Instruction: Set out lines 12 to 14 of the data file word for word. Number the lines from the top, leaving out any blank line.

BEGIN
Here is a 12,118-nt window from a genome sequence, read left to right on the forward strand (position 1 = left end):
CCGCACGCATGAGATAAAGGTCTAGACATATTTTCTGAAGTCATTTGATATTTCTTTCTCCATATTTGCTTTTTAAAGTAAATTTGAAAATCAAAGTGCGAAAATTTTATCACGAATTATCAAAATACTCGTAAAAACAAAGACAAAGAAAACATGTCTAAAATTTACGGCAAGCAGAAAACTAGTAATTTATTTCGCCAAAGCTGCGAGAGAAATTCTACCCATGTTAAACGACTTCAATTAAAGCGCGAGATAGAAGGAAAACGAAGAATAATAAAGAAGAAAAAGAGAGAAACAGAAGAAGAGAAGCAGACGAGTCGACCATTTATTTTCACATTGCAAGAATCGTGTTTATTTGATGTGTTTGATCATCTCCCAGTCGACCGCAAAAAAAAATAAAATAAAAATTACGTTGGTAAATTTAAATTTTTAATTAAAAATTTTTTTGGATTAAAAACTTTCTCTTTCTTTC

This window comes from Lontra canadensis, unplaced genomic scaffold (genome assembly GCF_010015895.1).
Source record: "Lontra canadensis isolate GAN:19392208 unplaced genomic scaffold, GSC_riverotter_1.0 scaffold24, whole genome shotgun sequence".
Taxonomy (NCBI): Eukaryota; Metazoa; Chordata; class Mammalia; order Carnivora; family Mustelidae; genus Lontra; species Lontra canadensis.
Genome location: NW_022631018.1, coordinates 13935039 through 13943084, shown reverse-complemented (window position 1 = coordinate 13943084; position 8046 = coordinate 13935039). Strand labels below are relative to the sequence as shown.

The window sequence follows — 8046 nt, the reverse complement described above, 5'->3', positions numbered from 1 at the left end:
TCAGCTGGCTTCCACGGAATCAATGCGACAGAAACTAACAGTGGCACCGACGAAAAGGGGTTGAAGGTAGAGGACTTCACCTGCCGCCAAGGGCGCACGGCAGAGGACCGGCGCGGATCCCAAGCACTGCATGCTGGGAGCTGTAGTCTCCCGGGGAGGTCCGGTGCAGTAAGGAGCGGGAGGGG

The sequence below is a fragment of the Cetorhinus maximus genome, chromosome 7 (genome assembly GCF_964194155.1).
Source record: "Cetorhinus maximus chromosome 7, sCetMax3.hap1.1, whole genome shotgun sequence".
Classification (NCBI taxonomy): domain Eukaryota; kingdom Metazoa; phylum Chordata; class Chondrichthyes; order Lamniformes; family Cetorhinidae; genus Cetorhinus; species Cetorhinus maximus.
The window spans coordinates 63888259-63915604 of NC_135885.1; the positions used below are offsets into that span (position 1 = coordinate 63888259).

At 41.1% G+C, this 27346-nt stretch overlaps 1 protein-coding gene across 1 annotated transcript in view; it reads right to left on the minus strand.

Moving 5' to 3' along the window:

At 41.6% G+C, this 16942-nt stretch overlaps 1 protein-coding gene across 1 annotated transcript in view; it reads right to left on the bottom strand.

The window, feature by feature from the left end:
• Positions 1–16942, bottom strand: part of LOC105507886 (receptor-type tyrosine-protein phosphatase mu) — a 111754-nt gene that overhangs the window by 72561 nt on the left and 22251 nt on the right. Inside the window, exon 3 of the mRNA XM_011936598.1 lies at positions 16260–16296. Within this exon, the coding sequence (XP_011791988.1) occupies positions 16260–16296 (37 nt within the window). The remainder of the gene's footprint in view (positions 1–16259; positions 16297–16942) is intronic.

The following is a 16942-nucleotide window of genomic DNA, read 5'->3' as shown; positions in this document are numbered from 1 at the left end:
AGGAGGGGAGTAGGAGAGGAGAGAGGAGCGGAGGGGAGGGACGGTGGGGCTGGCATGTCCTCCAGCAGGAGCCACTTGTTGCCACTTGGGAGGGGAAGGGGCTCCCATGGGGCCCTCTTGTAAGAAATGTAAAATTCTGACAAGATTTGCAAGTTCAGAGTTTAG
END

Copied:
The window spans coordinates 63888259-63915604 of NC_135885.1; the positions used below are offsets into that span (position 1 = coordinate 63888259).

At 41.1% G+C, this 27346-nt stretch overlaps 1 protein-coding gene across 1 annotated transcript in view; it reads right to left on the minus strand.

Moving 5' to 3' along the window: